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Bayer sees modest advance for pharma business in 2011

Generic competition and government cuts on healthcare spending continue to bite

Bayer's pharmaceutical business posted marginal sales growth in 2011, up just 0.6 per cent to €9.95bn as generic competition and government cuts on healthcare spending continued to bite.

"The pharma segment was hampered by the efforts of many countries to reduce health system costs," said Bayer chief executive Marijn Dekkers, who joined his voice to many others in the industry by pointing out that "the money we earn from today's medicines pays for the development of tomorrow's medicines".

Pharmaceutical sales fell back in Western Europe and North America but were balanced by gains in Asia Pacific and Latin American markets, while stringent cost controls helped improve operating margins.

Overall, group sales grew 6 per cent to €36.5bn - ahead of Bayer's own targets for 2011 and despite a poor showing by its materials science unit caused by rising raw material prices.

Looking at individual pharma product lines, Dekkers noted that blood clotting factor Kogenate (antihemophilic factor) grew 8 per cent to €1.07bn, Aspirin Cardio rose nearly 13 per cent to €404m and intrauterine contraceptive Mirena (levonorgestrel) advanced 11 per cent to €581m.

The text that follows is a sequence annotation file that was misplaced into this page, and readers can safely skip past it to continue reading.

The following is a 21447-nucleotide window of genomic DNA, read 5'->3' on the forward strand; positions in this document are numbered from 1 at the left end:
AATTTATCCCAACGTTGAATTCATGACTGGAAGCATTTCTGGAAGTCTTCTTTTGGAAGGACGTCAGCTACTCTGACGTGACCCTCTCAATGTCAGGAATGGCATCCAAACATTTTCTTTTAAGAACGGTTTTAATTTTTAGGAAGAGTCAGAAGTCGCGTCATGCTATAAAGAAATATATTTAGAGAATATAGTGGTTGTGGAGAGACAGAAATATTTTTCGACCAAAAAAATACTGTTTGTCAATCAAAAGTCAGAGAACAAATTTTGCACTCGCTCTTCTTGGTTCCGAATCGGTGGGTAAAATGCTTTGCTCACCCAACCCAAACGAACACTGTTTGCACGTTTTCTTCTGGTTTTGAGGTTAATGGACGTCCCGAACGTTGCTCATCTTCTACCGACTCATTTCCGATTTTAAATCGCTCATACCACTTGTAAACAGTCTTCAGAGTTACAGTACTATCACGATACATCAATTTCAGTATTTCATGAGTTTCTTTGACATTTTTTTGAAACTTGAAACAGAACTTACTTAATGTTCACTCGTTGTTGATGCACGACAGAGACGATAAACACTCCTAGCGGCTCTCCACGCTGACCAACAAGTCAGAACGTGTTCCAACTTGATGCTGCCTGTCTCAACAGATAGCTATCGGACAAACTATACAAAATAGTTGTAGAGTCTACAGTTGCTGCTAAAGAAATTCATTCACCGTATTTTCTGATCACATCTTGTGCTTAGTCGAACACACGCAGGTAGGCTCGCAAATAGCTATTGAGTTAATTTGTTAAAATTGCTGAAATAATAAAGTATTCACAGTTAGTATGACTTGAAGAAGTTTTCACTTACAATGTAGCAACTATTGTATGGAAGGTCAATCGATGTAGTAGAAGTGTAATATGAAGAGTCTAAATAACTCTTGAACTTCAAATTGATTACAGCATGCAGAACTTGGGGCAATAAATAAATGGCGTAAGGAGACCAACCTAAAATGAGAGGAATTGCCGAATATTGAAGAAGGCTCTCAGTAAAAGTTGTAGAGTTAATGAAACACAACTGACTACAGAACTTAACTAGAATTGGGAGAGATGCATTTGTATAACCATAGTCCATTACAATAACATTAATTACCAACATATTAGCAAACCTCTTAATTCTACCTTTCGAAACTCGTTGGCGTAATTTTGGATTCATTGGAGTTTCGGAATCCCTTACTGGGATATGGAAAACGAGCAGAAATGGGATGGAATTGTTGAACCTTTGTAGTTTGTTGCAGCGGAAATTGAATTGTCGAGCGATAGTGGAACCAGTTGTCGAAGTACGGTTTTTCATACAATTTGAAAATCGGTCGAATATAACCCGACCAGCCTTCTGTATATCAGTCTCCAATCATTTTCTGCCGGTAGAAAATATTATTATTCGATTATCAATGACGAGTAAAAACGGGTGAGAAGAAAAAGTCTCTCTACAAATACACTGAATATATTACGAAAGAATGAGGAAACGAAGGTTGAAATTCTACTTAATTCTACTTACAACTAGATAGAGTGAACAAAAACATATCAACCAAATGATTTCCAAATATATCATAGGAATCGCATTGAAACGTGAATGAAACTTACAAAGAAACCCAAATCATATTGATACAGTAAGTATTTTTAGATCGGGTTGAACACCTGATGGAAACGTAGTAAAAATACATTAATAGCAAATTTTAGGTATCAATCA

On the downside, erectile dysfunction product Levitra (vardenafil) shrank more than 22 per cent to €332m, which Dekkers attributed to "the partial restructuring of distribution activities for general medicine products in the US".

Also depressed was Bayer's biggest selling pharmaceutical product - multiple sclerosis drug Betaferon/Betaseron (interferon beta-1b) - which fell 5 per cent to €1.12bn because of competition from other drugs and price reductions caused by health system reforms.

Bayer's overall healthcare business was buoyed by gains in the consumer health segment, which saw revenues rise 5 per cent to reach €7.2bn in 2011, thanks mainly to strong performances by the firm's over-the-counter analgesic brands.

Dekkers was keen to emphasise Bayer's late-stage pharma pipeline, which "was well ahead of the expectations we had at the start of the year and allowed us to selectively raise the peak sales estimates for some of these future products".

Bayer has been saying for some time it is sitting on four potential blockbusters, namely the eye medicine VEGF Trap-Eye, cancer drugs alpharadin and regorafenib and anticoagulant Xarelto (rivaroxaban).

The first three have peak sales potential of €1bn, with Xarelto looking to achieve €2bn or more, said Dekkers.

As Bayer's results were being presented, news emerged that the FDA had granted priority review for Xarelto for a third indication, treating patients with acute coronary syndrome, which is expected to be a major growth driver for the product.

29th February 2012


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